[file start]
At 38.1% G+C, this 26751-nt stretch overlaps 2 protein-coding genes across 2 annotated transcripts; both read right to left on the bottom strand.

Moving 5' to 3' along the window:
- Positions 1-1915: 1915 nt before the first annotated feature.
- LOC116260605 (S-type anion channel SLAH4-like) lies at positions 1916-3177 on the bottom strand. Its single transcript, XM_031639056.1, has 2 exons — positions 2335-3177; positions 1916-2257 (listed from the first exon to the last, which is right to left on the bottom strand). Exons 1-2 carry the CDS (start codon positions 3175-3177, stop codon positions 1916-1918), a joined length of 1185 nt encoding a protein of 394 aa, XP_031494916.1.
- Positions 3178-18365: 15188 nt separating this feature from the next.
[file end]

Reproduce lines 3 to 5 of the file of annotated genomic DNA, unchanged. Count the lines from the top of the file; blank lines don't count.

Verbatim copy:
- Positions 1-1915: 1915 nt before the first annotated feature.
- LOC116260605 (S-type anion channel SLAH4-like) lies at positions 1916-3177 on the bottom strand. Its single transcript, XM_031639056.1, has 2 exons — positions 2335-3177; positions 1916-2257 (listed from the first exon to the last, which is right to left on the bottom strand). Exons 1-2 carry the CDS (start codon positions 3175-3177, stop codon positions 1916-1918), a joined length of 1185 nt encoding a protein of 394 aa, XP_031494916.1.
- Positions 3178-18365: 15188 nt separating this feature from the next.